Lucas Noël Thomas is a French-Puerto Rican artist, writer, and graphic designer from New York.
The canvas becomes a soundboard for my ideas; the good, the bad; it all bounces back to me, informing where I might go next. To work in this way is a compulsion, an innate urge that pokes and prods at me, pushes me to work until my practice turns to obsession. I’ve found that this process lends itself to larger surfaces, as it allows my ideas to unfurl organically, and so I prefer to cover the wall with canvas and make mural-sized pieces; however even when I work small, I maintain the same ethos.The alien figures and structures that I create have ample room to grow within these spaces, to evolve in real time; a necessity when working through sheer intuition. In doing so, the ideas slowly start to surface as I watch each component of a piece coalesce into a whole. That’s when I enter the realm of thought. When the morsels of my ideas are reined in, when people start to emerge from shapes, while others get blotted out and become the background. This is when I look to the works of Basquiat, Nicole Eisenman, Henry Darger, and the Chicago Imagists for inspiration. When I start to build my world—a world of chaos, noise, and nonsense; fast and frenetic; a sucker punch to the senses—there’s an ‘oh wow’ moment that comes with a gasp. A gasp of life filled to the brim with grimy glory. Each piece becomes its own entity, a self-sufficient world that lives and dies by its content. All of these ones might die, but they’ll be reborn anew. Be it on the same canvas or as something else entirely.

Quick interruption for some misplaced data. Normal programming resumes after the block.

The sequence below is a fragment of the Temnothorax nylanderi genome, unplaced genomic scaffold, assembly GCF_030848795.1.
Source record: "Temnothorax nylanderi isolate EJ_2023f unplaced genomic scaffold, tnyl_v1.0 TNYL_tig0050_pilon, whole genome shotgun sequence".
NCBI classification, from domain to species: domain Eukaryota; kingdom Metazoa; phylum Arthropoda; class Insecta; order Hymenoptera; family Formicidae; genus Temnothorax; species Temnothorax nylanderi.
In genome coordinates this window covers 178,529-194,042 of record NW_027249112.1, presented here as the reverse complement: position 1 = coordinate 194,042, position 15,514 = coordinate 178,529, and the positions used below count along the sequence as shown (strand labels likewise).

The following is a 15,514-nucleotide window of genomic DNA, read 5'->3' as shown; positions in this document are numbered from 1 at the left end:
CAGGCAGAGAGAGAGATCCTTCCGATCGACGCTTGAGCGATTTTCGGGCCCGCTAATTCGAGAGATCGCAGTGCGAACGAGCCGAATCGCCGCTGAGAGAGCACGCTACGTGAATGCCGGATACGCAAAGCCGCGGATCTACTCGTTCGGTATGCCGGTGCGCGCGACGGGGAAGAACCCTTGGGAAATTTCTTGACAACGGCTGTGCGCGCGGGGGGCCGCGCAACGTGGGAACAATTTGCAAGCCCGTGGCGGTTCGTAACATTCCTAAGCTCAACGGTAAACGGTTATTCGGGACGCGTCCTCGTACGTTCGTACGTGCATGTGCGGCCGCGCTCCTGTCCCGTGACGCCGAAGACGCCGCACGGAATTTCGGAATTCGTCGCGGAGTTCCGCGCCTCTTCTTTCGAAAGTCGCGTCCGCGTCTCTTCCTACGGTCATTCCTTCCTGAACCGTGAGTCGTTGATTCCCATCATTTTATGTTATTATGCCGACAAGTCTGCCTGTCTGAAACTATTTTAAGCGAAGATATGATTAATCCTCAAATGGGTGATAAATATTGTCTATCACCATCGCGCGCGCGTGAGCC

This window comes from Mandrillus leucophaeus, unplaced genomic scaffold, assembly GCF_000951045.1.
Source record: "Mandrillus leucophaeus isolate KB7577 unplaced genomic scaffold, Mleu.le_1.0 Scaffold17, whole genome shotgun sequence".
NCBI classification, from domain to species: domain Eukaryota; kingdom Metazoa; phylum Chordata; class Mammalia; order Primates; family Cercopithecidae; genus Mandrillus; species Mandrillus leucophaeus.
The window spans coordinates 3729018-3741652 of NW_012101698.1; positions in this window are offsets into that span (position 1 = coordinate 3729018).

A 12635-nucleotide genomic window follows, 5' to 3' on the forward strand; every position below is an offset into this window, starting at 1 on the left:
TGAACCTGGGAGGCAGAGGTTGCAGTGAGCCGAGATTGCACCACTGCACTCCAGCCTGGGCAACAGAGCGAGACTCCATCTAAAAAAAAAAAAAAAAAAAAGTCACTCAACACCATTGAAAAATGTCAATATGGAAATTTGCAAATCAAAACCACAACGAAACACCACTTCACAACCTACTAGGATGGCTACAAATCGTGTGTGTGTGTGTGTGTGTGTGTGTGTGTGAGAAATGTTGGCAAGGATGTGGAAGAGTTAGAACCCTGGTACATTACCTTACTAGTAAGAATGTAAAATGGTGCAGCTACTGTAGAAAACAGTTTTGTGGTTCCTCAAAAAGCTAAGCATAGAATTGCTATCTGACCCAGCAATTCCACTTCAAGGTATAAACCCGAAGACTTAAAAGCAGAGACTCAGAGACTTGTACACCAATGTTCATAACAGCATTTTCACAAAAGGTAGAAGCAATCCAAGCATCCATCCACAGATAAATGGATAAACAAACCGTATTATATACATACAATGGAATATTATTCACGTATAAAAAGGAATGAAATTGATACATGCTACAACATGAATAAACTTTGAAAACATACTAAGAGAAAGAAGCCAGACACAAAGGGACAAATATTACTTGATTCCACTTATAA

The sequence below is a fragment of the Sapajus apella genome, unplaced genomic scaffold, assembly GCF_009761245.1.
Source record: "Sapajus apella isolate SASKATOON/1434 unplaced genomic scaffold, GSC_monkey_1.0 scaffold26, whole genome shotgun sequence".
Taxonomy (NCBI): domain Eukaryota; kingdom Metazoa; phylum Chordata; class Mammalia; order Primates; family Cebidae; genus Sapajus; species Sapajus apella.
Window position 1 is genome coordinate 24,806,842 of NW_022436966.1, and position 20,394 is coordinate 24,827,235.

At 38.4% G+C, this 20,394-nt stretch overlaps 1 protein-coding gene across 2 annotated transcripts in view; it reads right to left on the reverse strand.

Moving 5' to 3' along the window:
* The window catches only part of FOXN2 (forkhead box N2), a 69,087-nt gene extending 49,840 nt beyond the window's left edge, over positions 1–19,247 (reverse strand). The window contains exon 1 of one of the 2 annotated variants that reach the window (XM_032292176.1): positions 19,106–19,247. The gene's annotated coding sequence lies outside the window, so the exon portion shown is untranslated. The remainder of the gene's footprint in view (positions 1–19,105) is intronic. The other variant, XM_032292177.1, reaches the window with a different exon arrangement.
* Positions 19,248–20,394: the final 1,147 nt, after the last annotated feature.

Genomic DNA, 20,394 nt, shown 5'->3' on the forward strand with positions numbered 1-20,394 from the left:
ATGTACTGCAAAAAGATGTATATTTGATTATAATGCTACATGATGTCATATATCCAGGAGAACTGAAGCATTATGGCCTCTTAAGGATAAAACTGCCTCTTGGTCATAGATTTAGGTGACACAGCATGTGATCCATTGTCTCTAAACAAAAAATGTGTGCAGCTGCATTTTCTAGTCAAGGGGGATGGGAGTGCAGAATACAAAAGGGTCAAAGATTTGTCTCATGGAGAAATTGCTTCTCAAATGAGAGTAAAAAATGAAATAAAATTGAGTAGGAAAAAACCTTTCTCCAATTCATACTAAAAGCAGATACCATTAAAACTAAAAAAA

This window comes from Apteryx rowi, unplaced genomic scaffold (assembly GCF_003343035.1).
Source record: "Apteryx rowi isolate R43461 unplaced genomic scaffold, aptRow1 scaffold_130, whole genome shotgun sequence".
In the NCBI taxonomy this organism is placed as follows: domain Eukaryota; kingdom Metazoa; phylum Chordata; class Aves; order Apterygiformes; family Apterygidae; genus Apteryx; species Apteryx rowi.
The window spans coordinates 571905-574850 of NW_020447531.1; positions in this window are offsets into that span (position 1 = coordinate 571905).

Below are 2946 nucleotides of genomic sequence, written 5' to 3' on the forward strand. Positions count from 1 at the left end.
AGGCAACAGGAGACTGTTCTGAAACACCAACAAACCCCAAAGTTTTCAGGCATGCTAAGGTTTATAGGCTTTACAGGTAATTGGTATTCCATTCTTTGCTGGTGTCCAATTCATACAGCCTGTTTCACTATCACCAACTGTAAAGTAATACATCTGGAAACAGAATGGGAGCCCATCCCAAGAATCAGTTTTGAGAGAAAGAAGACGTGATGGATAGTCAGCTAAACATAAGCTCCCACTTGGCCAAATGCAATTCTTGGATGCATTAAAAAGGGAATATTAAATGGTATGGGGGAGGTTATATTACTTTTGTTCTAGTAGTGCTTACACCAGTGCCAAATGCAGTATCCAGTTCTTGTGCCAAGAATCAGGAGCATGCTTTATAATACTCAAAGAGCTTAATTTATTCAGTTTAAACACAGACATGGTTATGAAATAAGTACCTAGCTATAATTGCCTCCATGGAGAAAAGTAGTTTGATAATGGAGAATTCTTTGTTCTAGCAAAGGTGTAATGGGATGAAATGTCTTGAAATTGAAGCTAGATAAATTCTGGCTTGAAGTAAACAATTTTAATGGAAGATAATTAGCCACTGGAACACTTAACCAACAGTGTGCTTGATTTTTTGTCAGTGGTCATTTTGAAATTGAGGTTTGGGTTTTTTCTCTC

Accordingly, my work is mostly comprised of malformed representations of peoples. Some are jesters, others monkeys, and others just men and women in various states of ruin. They’re falling apart, crumbling underneath the scrutiny of the viewer. But they aren’t weak or frightened by an outward gaze. They’re just there, exposed to the world without a façade of niceties to hide behind. Confronting the viewer with their presence alone, they are without judgment, made beautiful by confidence.
They’re angels, then they’re demons; fighters, then lovers; jesters, and then kings; all of these things and then none of them. They live unabashed, unafraid of the world and all of its perceptions of what they might be. They live just how they are born, without any preconceptions tacked onto them. And that allows them to grow without being bogged down by ego, by others.
It allows the ugly to become beautiful, clowns to become queens.